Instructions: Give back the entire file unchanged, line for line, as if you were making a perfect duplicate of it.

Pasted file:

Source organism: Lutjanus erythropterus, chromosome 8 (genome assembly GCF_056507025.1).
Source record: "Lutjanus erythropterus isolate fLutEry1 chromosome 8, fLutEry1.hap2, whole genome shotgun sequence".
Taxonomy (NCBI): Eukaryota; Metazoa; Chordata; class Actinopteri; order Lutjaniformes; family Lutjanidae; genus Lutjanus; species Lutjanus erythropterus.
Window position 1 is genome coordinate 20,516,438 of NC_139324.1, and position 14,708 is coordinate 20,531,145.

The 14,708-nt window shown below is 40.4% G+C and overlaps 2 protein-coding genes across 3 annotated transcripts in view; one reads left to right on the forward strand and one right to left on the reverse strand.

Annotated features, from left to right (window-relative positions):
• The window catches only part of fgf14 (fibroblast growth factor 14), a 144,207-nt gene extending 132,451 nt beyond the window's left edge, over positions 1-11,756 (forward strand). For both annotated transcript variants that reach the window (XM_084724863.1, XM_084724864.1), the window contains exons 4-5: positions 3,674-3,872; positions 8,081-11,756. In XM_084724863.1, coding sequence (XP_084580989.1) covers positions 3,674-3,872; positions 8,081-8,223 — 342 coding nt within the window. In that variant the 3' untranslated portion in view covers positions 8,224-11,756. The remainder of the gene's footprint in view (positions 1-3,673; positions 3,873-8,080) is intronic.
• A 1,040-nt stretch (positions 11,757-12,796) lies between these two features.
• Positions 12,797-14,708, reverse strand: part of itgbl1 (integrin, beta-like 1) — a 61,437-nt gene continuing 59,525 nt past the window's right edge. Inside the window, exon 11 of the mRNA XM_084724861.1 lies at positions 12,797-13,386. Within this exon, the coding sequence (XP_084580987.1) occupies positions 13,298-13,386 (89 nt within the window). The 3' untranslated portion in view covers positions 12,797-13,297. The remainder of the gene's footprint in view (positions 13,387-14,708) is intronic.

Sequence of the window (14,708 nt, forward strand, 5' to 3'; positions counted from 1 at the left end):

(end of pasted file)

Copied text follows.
Source organism: Lutjanus erythropterus, chromosome 8 (genome assembly GCF_056507025.1).
Source record: "Lutjanus erythropterus isolate fLutEry1 chromosome 8, fLutEry1.hap2, whole genome shotgun sequence".
Taxonomy (NCBI): Eukaryota; Metazoa; Chordata; class Actinopteri; order Lutjaniformes; family Lutjanidae; genus Lutjanus; species Lutjanus erythropterus.
Window position 1 is genome coordinate 20,516,438 of NC_139324.1, and position 14,708 is coordinate 20,531,145.

The 14,708-nt window shown below is 40.4% G+C and overlaps 2 protein-coding genes across 3 annotated transcripts in view; one reads left to right on the forward strand and one right to left on the reverse strand.

Annotated features, from left to right (window-relative positions):
• The window catches only part of fgf14 (fibroblast growth factor 14), a 144,207-nt gene extending 132,451 nt beyond the window's left edge, over positions 1-11,756 (forward strand). For both annotated transcript variants that reach the window (XM_084724863.1, XM_084724864.1), the window contains exons 4-5: positions 3,674-3,872; positions 8,081-11,756. In XM_084724863.1, coding sequence (XP_084580989.1) covers positions 3,674-3,872; positions 8,081-8,223 — 342 coding nt within the window. In that variant the 3' untranslated portion in view covers positions 8,224-11,756. The remainder of the gene's footprint in view (positions 1-3,673; positions 3,873-8,080) is intronic.
• A 1,040-nt stretch (positions 11,757-12,796) lies between these two features.
• Positions 12,797-14,708, reverse strand: part of itgbl1 (integrin, beta-like 1) — a 61,437-nt gene continuing 59,525 nt past the window's right edge. Inside the window, exon 11 of the mRNA XM_084724861.1 lies at positions 12,797-13,386. Within this exon, the coding sequence (XP_084580987.1) occupies positions 13,298-13,386 (89 nt within the window). The 3' untranslated portion in view covers positions 12,797-13,297. The remainder of the gene's footprint in view (positions 13,387-14,708) is intronic.

Sequence of the window (14,708 nt, forward strand, 5' to 3'; positions counted from 1 at the left end):